Will Windows Vista bring clarity to your world?

This content is 18 years old. I don't routinely update old blog posts as they are only intended to represent a view at a particular point in time. Please be warned that the information here may be out of date.

Several months ago I installed Windows Vista Beta 1 (build 5112) on a spare laptop (slowly… as Vista installations tend to be…) but then didn’t get much time to use it (I’m still using XP on my everyday PCs). There are many good information sources on Vista out there (like Paul Thurrott’s Windows Vista Activity Center) – that’s hardly surprising with with 10,000 users testing Beta 1, but I thought I’d write a quick post about how Microsoft is positioning Windows Vista.

From an initial glimpse, I couldn’t see much (apart from the Microsoft support lifecycle) to compel corporations to upgrade from XP. Many of the new features seem to be aimed at consumers and I recently heard that a Gartner briefing note entitled “ten reasons you should and shouldn’t care about Microsoft’s Windows Vista client” recommended that there is little reason to move (and that even the security improvements can be plugged with third party products, or will be back-ported to XP); however on reflection, there may be some advantages for corporate users.

At a recent event, Microsoft were stressing that Beta 1 might look dull (from a visual perspective), but the focus was to establish robustness, reliability and security and then finish off the look and feel later (sounds very unlike Microsoft to me!). Also, there are no ROI/TCO/business value metrics yet as these will be produced after the product is feature complete (otherwise they could become redundant before release to manufacturing, e.g. if components are added or removed between builds).

According to the Microsoft marketing machine, the main benefits of Windows Vista are clustered around three areas, which I’ll expand upon in the following paragraphs:

  • Confident.
  • Clear.
  • Connected.

Confidence is about four areas:

  • Security and privacy:
    • User account protection (not using administrative rights and prompting users when an extra level of access is required).
    • Data protection (trusted platform module v1.2).
    • Secure browsing (anti-phishing filter in Internet Explorer 7 scans URLs for unusual patterns and compares them against a database of known phishing sites).
  • Performance and reliability:
    • Fewer reboots and crashes (50% less than Windows XP; Vista and Office 12 patches save state before restarting).
    • Greater responsiveness (fast start combining the benefits of hibernation and standby).
  • Deployment and servicing:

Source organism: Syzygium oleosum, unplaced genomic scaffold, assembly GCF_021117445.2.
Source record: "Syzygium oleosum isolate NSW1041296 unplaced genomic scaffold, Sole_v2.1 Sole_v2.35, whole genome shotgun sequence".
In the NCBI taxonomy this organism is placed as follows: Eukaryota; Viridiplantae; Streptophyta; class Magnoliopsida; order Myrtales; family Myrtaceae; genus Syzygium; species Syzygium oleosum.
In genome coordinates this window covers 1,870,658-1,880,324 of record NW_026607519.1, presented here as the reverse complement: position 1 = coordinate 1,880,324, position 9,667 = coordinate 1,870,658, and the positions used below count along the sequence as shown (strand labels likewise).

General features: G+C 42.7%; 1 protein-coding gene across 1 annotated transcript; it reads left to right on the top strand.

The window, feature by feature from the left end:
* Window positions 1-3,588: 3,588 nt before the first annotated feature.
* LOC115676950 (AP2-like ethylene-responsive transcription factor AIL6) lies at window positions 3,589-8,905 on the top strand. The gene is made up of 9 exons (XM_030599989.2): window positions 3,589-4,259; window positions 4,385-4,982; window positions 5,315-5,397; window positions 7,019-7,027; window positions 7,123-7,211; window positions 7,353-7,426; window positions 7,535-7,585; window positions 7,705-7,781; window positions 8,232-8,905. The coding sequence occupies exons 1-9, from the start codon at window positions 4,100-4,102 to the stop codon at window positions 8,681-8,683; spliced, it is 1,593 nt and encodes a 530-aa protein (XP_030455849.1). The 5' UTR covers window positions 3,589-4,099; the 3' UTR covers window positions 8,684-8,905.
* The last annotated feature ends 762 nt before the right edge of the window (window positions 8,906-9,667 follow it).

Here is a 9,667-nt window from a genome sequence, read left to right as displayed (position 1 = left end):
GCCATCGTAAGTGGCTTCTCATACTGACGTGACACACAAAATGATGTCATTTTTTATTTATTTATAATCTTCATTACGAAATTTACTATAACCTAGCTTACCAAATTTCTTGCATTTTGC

• Single image format (XML-based WIM imaging with single instance storage and support for direct patching).
    • Improved application compatibility.
  • Management:
    • Built-in diagnostics.
    • Power saving via group policy (allowing power savings of up to $40 per PC).
    • Unified event log (XML-based, which can be fed to a database for proactive monitoring).

Clarity is concerned with:

  • Instant search:
    • Enterprise-ready integrated desktop search (in a form which is easier to manage in a corporate environment than the current offerings from MSN, Google and others).
  • Smart organisation:
    • New virtual folders and views.
    • Filter-based column controls.
    • Robust metadata support.
  • Visualisation:
    • Live icons and enhanced document previews.
    • Efficient window management (taskbar thumbnails, flip and flip 3D task switching, on which I’ll expand more below).
  • User experience:
    • Scales with hardware (performance scaling to enable operating system features according to the installed hardware).
    • Stable desktop experience.
    • Familiar, but updated, streamlined experience (Microsoft claims to be aiming for users to be up and running with the new interface in less than 20 minutes).

Being connected is about:

  • Networking:
    • Discover and join networks more easily.
    • Secure and reliable wireless networking.
    • Access to corporate applications without requirement for a VPN.
  • Mobility:
    • Windows mobility centre.
    • Seamless wireless connection to external displays and projectors.
    • Hybrid hard drive support (“super-fetch” capabilities to pre-load common applications).
    • Tablet PC enhancements.
  • Collaboration:
    • Face-to-face collaboration on shared networks.
    • Broadcast presentation and text files (e.g. across secure private encrypted networks).
    • Easy sharing of files and folders.
  • Synchronisation: